On the eve of the French presidential election, the final televised debate between all 11 candidates was largely overshadowed by the terror attack in Paris, which left one policeman dead and two injured.
Although France has been ravaged by numerous terror attacks in recent years, the threat of terrorism has barely featured so far in the election campaign. This changed, however, in the aftermath of the killing in Paris on Thursday night.
Here’s how the French press reacted to the last presidential debate:
Le Monde’s front page read: “The end of the campaign confirms the electorate’s mistrust towards the candidates,” alluding to the uncertainty of Sunday’s result and the large number of voters still undecided.
In their editorial, the paper called for the French people to not fall into “terrorist trap”.
“France must not fall into the trap which is set by the killers either ordered or supported by Islamic State,“ it continued.
Referring to Marine Le Pen, it said: “They mustn’t panic or turn to those who want to impose the policy of an eye for an eye.“
This is the message delivered by left-wing candidate Jean Luc Mélenchon, who said on Thursday night that France cannot “succumb to panic”.
“We must not interrupt our democratic process to show that republicans, not these killers, will have the last word,” he said. Central candidate Emmanuel Macron stressed the importance of “ensuring the safety of our fellow citizens”.
The front page of left-leaning daily Libération read: “They have everything to lose- and then some”.
For those eliminated on Sunday, the battle will be on to secure the future survival of their parties, particularly for Benoit Hamon of the Parti Socialiste and Les Républicains candidate François Fillon.
“Never has a campaign pitted candidates against each other so isolated from their own parties,” one article read.
In its assessment of the debate itself, the paper concluded that left-wing candidate Mr Mélenchon didn't quite have the time to sparkle as much as he had done on previous occasions.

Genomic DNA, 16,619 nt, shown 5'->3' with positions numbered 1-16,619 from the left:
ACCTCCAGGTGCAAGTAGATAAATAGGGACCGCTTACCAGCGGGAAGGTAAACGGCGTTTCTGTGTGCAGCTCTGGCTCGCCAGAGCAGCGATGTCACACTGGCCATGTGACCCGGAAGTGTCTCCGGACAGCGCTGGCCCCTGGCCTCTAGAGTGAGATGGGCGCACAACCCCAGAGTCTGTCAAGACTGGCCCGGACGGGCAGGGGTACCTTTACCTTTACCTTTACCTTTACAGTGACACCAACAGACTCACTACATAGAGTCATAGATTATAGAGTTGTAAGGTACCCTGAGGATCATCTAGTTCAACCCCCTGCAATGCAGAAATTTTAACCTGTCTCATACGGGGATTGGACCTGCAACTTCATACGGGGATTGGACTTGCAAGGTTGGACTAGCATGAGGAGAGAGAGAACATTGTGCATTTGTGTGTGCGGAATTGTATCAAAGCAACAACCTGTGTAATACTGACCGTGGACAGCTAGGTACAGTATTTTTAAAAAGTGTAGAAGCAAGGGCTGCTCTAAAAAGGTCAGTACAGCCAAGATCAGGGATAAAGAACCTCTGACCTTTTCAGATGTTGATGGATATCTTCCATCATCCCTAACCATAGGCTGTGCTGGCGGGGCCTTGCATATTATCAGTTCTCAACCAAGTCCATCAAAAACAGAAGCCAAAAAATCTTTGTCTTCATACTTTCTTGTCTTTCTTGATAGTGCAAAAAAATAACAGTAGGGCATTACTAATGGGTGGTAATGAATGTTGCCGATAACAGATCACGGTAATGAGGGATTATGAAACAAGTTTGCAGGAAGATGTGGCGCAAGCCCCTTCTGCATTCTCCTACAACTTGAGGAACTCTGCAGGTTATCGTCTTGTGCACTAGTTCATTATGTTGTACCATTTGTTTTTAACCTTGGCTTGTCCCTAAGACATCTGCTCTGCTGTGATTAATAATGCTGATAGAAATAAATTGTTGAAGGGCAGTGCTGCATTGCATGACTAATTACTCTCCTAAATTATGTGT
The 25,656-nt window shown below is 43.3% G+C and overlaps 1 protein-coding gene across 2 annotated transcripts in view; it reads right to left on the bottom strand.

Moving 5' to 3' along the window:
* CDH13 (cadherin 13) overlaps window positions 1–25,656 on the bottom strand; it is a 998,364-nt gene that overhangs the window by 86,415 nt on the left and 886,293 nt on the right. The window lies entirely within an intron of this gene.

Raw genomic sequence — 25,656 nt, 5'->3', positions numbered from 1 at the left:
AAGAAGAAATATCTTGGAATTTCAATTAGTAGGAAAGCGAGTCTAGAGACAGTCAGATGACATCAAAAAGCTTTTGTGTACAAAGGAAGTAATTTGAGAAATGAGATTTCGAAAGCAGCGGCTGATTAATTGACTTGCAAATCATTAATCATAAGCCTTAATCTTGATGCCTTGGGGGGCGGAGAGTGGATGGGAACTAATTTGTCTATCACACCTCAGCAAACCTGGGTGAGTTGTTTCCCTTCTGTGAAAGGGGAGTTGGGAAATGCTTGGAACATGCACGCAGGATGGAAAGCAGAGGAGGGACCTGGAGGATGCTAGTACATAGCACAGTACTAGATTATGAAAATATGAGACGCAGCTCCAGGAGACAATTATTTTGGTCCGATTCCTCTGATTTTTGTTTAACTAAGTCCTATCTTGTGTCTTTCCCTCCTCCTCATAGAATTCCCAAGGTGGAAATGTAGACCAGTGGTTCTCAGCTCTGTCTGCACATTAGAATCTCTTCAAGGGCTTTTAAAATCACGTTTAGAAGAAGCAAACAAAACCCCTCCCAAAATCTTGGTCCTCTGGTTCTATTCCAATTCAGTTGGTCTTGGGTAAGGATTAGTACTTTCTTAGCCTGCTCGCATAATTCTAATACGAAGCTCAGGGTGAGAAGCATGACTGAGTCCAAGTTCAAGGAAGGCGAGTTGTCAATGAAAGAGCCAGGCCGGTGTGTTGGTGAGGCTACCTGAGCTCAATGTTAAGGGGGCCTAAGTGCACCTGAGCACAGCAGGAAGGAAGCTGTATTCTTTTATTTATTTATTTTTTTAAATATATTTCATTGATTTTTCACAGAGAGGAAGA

Ms Le Pen of the Front National, who hasn’t flourished in previous debates, kept her calm and came through unscathed after focusing on her family-friendly image as a mother of three.
Libération concluded that Mr Fillon was trying to appear more firm and authoritative than the young, inexperienced Mr Macron, as he said “the fight against Islamist fundamentalism has to be the absolute priority for the next president of the republic.”
Conservative paper Le Figaro’s leading election story was on the fears for the economy in the scenario of a run-off between mr Mélenchon and Ms Le Pen. The far-left and far-right candidates both propose increased public spending, which is worrying the markets, they report.
They too focused on the impact the terror attack could have on polling day. In an interview, polling expert Bruno Jeanbart said the Front National took a lead in the polls after the Bataclan attack in November 2015, and the latest incident could have a similar effect, with Ms Le Pen and Mr Fillon most likely to benefit from their hardline stances.
The two candidates of the right joined Mr Macron in cancelling campaign events on Friday because of the Paris killing.
Les Echos lead on its front page with “France in danger from the extremes.” It cited the fact the likely pair to go through to the second round is still far from clear as cause for concern for the French people. Like Le Figaro, it also focused on how the prospect of Ms Le Pen and Mr Melenchon making it through was “putting global investors on high alert.”
Centre-left weekly magazine Nouvel Obs gave each candidate a score out of 10 for their performance in the final debate. Highest rated were Mr Macron, who “wasn’t really tested”, and Mr Mélenchon, who was “on the top of his game”. Mr Fillon came across as “statesmanlike and safe”, and the “caricature-like” Ms Le Pen scored poorly. Trailing in fifth place in the polls, Mr Hamon performed well, but it was too little too late, according to L’Obs.
News magazine L’Express accused Mr Fillon of sexism after he insinuated that the fact female presenter Léa Salamé was pregnant meant she had been unable to follow the campaign, after she asked him a question he didn’t like.
The conservative candidate said: “I understand that you are asking me this question because you have been absent some of the time… I have answered it 20 times.”
The magazine also highlighted the inferior TV ratings of 4.6 million viewers compared to the 10 million who tuned in at the end of March. The most followed candidates were Mr Macron and Ms Le Pen.
The official campaign closes at midnight on Friday, and France goes to the polls on Sunday. The second round between the top two candidates takes place on 7 May.